President Roosevelt said:

America stands at the crossroads of its destiny.

The class of October 16, 1940, is signing on to protect her there.

The method is fair, it is sure, it is democratic – it is the will of people.

’Not for War,’ Willkie Says

Wendell L. Willkie talks, too. That was last night but they may read today, and he tells them.

To every man in the course of his life come a few – a very few – impressively solemn moments. Such a moment comes when a man outs his life at the service of his country.

This is not for war, we must avoid it if we can.

What I would ask of you is that you form yourselves into an army – the best and most efficient army on earth.

Johnny, get your gun!

Here in America we still have freedom. It is here and here alone. And if we do not guard it – with our lives if necessary – it will perish from the earth.

Candidates In Agreement

No dispute at the top over this registration. Both of those men are for it.

At 7 a.m. from fields and factories, from penthouses and hobo jungles, from shanty-towns and the halls of Congress came the vanguard of men who must register before 9 p.m. The first step in building up over the next five years a reservoir of nearly five million trained men.

They started answering 11 pertinent questions put to them by more than a million volunteer workers in 125,000 registration places scattered throughout the country.

Few Exceptions

With a few specific exceptions, the Registration Law touched every draft-age man in the country – rich and poor; movie star and WPA worker; white, black and yellow; citizen and alien; minister, priest and rabbi; the sound of body and the lame, the halt and the blind.

Only ones exempt from registration were members of the armed forces, the Reserves, Public Health Service, Coast Guard, Coast and Geodetic Survey employees and members of the diplomatic corps.

R-Day was not proclaimed a national holiday. In most states, however, school holidays were declared. Employers were asked to see that their employees not only know that they must register, but that they be given sufficient time off to do so. The government set an example by giving all employees three and a half hours off – without loss of pay or annual leave.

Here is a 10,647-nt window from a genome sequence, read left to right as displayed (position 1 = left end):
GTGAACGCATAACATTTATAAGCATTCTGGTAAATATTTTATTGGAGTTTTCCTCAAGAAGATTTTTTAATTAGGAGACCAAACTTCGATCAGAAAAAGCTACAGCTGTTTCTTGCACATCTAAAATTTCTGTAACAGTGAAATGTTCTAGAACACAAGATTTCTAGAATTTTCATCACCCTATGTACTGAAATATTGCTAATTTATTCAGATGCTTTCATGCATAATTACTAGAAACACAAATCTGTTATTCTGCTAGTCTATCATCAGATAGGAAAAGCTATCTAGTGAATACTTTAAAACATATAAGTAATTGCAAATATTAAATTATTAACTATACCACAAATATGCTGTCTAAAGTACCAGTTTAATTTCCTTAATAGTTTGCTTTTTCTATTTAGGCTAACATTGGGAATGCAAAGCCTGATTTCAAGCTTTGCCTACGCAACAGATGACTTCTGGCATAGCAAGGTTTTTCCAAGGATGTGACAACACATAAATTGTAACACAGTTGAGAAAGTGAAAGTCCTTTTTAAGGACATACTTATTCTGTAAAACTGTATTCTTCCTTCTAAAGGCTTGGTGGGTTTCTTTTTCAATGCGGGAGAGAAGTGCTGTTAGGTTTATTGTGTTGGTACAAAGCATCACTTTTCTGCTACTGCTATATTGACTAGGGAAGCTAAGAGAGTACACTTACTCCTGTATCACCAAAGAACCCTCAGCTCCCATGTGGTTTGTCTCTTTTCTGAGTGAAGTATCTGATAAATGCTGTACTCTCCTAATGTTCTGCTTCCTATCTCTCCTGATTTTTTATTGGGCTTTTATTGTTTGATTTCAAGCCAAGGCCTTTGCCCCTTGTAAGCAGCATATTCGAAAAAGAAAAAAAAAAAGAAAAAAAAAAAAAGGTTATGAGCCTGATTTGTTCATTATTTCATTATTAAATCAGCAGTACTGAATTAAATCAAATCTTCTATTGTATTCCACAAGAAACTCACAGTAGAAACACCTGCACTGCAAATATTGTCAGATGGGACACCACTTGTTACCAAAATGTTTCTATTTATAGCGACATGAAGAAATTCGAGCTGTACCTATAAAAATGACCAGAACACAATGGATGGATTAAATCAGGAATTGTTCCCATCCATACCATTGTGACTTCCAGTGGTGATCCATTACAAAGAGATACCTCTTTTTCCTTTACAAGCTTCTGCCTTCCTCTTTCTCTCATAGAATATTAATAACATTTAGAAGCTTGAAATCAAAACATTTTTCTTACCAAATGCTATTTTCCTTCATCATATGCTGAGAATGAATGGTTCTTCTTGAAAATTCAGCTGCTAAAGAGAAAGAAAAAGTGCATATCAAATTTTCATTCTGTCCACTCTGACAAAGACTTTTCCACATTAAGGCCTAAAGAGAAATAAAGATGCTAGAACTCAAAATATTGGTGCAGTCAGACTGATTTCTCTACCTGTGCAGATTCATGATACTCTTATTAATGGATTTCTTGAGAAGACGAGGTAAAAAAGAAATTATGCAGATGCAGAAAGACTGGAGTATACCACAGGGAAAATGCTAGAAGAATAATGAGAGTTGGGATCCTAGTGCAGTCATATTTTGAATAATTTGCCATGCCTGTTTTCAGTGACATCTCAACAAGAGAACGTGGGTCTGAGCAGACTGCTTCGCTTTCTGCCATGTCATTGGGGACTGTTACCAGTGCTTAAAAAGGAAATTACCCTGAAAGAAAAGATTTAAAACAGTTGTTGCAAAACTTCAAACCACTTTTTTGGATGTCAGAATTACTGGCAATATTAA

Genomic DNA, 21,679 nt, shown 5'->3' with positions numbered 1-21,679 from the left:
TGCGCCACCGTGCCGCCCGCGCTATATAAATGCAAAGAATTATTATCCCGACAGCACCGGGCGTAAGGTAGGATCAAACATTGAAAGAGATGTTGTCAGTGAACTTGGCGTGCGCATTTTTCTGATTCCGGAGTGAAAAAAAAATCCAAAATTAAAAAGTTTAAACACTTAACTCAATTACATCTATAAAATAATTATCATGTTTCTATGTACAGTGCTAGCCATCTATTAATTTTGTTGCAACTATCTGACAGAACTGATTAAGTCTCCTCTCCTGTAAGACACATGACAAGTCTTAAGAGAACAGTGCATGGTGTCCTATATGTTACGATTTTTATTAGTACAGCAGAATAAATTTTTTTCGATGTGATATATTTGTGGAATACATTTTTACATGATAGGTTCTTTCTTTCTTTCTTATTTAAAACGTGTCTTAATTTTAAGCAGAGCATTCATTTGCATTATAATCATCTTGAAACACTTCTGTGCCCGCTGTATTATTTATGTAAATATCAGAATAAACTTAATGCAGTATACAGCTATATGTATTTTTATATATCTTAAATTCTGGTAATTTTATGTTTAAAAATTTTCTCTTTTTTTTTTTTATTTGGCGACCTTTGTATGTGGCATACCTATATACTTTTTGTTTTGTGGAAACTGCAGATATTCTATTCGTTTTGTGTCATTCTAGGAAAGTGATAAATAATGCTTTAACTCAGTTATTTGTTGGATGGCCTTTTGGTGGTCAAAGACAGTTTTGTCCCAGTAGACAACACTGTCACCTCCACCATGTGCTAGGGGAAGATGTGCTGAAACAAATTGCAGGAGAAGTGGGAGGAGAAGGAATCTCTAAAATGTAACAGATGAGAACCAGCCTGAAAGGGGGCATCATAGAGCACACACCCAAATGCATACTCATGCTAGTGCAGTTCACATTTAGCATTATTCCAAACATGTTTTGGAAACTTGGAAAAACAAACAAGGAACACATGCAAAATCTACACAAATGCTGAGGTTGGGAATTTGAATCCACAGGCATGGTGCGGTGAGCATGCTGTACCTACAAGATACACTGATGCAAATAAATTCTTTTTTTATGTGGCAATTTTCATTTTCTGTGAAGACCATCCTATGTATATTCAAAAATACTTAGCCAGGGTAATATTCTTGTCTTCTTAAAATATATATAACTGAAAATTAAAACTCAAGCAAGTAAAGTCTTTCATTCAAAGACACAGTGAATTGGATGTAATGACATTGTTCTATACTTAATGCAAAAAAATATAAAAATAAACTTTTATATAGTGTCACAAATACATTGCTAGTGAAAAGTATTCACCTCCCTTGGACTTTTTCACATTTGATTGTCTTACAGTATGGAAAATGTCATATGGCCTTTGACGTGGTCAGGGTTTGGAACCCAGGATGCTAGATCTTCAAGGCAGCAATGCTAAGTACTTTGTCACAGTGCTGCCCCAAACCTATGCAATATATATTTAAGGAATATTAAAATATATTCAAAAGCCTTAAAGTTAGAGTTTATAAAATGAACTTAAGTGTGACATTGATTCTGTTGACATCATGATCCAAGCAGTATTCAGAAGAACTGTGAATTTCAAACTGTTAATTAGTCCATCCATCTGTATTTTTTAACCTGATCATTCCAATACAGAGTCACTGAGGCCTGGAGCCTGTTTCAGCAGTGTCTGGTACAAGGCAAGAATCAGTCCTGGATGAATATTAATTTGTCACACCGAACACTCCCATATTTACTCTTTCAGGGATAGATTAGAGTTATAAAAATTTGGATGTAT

Certificates Necessary

No delay in registering was anticipated except in the most crowded metropolitan areas. The average of paper work was 16.5 registrants for each registrar for the 14-hour day. An average of 20 minutes to fill out each card was anticipated, but officials said that an intelligent registrar could register an equally apt registrant in about five minutes.

All registrants were warned to insist upon a registration certificate. Officials throughout the country were expected to start demanding a show of the registration card by every person of draft age at every opportunity.

The registration card, which will be filled out and kept by the registrars, will be sent to the local draft boards which will shuffle them like a deck of cards, number them from the top and assign each a “serial number.” The number will be used by national headquarters in the lottery to determine the order in which registrants shall be classified for military service.

Lottery Oct. 29 Likely

Each local board will prepare and post in a public place a master sheet of registrants. It will carry the name and address of each registrant and his registration serial number.

Selective Service officials predicted that the lottery would be held between October 26 and November 2 with October 29 as the most probably date.